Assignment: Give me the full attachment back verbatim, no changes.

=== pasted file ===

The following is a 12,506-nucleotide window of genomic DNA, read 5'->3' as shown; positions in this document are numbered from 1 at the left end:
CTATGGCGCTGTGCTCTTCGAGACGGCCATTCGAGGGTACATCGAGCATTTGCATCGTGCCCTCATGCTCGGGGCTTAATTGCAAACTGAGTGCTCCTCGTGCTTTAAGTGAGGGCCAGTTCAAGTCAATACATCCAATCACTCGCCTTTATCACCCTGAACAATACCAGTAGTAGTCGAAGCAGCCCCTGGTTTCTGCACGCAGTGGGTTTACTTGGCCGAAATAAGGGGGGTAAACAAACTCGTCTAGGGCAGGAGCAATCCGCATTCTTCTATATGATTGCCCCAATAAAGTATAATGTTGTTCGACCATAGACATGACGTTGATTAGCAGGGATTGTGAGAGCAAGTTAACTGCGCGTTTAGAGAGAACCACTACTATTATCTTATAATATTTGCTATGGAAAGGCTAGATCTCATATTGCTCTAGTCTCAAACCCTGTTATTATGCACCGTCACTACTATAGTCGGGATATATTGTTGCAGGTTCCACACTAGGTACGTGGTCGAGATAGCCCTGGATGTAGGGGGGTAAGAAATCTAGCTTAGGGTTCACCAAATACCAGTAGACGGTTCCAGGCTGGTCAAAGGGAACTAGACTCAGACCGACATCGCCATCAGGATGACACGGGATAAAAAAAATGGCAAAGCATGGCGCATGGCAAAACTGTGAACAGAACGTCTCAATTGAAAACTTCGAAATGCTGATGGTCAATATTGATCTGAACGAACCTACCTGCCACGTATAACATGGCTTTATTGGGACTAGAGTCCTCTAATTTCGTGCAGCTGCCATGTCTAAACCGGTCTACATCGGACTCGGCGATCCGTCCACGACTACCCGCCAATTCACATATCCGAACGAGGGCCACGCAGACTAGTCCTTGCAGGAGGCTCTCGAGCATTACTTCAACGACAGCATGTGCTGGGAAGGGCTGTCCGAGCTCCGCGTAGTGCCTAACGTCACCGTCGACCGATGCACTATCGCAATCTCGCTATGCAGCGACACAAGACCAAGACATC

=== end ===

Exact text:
The following is a 12,506-nucleotide window of genomic DNA, read 5'->3' as shown; positions in this document are numbered from 1 at the left end:
CTATGGCGCTGTGCTCTTCGAGACGGCCATTCGAGGGTACATCGAGCATTTGCATCGTGCCCTCATGCTCGGGGCTTAATTGCAAACTGAGTGCTCCTCGTGCTTTAAGTGAGGGCCAGTTCAAGTCAATACATCCAATCACTCGCCTTTATCACCCTGAACAATACCAGTAGTAGTCGAAGCAGCCCCTGGTTTCTGCACGCAGTGGGTTTACTTGGCCGAAATAAGGGGGGTAAACAAACTCGTCTAGGGCAGGAGCAATCCGCATTCTTCTATATGATTGCCCCAATAAAGTATAATGTTGTTCGACCATAGACATGACGTTGATTAGCAGGGATTGTGAGAGCAAGTTAACTGCGCGTTTAGAGAGAACCACTACTATTATCTTATAATATTTGCTATGGAAAGGCTAGATCTCATATTGCTCTAGTCTCAAACCCTGTTATTATGCACCGTCACTACTATAGTCGGGATATATTGTTGCAGGTTCCACACTAGGTACGTGGTCGAGATAGCCCTGGATGTAGGGGGGTAAGAAATCTAGCTTAGGGTTCACCAAATACCAGTAGACGGTTCCAGGCTGGTCAAAGGGAACTAGACTCAGACCGACATCGCCATCAGGATGACACGGGATAAAAAAAATGGCAAAGCATGGCGCATGGCAAAACTGTGAACAGAACGTCTCAATTGAAAACTTCGAAATGCTGATGGTCAATATTGATCTGAACGAACCTACCTGCCACGTATAACATGGCTTTATTGGGACTAGAGTCCTCTAATTTCGTGCAGCTGCCATGTCTAAACCGGTCTACATCGGACTCGGCGATCCGTCCACGACTACCCGCCAATTCACATATCCGAACGAGGGCCACGCAGACTAGTCCTTGCAGGAGGCTCTCGAGCATTACTTCAACGACAGCATGTGCTGGGAAGGGCTGTCCGAGCTCCGCGTAGTGCCTAACGTCACCGTCGACCGATGCACTATCGCAATCTCGCTATGCAGCGACACAAGACCAAGACATC